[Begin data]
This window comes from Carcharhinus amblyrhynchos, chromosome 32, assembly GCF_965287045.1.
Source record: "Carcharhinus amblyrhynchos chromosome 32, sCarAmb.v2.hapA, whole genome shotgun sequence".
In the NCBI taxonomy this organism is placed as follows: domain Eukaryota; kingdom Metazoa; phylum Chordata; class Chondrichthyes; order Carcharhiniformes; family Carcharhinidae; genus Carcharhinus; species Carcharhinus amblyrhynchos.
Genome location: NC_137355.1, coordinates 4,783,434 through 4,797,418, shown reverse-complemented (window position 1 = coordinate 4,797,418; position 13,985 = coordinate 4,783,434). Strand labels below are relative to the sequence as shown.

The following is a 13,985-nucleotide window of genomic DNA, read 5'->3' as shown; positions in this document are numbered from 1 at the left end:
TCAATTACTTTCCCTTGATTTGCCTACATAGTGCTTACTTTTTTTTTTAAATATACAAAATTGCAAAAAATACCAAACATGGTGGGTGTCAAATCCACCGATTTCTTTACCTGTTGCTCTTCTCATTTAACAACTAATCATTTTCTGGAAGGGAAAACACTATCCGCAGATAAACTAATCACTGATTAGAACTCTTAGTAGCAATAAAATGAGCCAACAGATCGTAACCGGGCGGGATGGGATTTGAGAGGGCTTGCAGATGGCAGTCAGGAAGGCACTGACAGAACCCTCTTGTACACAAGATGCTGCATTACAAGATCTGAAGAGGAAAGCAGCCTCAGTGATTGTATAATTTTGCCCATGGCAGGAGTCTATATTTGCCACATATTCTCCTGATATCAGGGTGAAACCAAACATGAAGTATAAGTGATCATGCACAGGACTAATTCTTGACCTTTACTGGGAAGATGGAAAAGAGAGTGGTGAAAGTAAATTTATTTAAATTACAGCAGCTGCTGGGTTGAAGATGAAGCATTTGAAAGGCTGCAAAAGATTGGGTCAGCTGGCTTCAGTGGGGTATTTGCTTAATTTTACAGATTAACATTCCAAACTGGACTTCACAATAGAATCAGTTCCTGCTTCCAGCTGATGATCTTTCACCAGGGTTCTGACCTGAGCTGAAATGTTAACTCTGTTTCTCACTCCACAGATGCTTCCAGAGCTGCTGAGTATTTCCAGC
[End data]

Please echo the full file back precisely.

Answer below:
This window comes from Carcharhinus amblyrhynchos, chromosome 32, assembly GCF_965287045.1.
Source record: "Carcharhinus amblyrhynchos chromosome 32, sCarAmb.v2.hapA, whole genome shotgun sequence".
In the NCBI taxonomy this organism is placed as follows: domain Eukaryota; kingdom Metazoa; phylum Chordata; class Chondrichthyes; order Carcharhiniformes; family Carcharhinidae; genus Carcharhinus; species Carcharhinus amblyrhynchos.
Genome location: NC_137355.1, coordinates 4,783,434 through 4,797,418, shown reverse-complemented (window position 1 = coordinate 4,797,418; position 13,985 = coordinate 4,783,434). Strand labels below are relative to the sequence as shown.

The following is a 13,985-nucleotide window of genomic DNA, read 5'->3' as shown; positions in this document are numbered from 1 at the left end:
TCAATTACTTTCCCTTGATTTGCCTACATAGTGCTTACTTTTTTTTTTAAATATACAAAATTGCAAAAAATACCAAACATGGTGGGTGTCAAATCCACCGATTTCTTTACCTGTTGCTCTTCTCATTTAACAACTAATCATTTTCTGGAAGGGAAAACACTATCCGCAGATAAACTAATCACTGATTAGAACTCTTAGTAGCAATAAAATGAGCCAACAGATCGTAACCGGGCGGGATGGGATTTGAGAGGGCTTGCAGATGGCAGTCAGGAAGGCACTGACAGAACCCTCTTGTACACAAGATGCTGCATTACAAGATCTGAAGAGGAAAGCAGCCTCAGTGATTGTATAATTTTGCCCATGGCAGGAGTCTATATTTGCCACATATTCTCCTGATATCAGGGTGAAACCAAACATGAAGTATAAGTGATCATGCACAGGACTAATTCTTGACCTTTACTGGGAAGATGGAAAAGAGAGTGGTGAAAGTAAATTTATTTAAATTACAGCAGCTGCTGGGTTGAAGATGAAGCATTTGAAAGGCTGCAAAAGATTGGGTCAGCTGGCTTCAGTGGGGTATTTGCTTAATTTTACAGATTAACATTCCAAACTGGACTTCACAATAGAATCAGTTCCTGCTTCCAGCTGATGATCTTTCACCAGGGTTCTGACCTGAGCTGAAATGTTAACTCTGTTTCTCACTCCACAGATGCTTCCAGAGCTGCTGAGTATTTCCAGC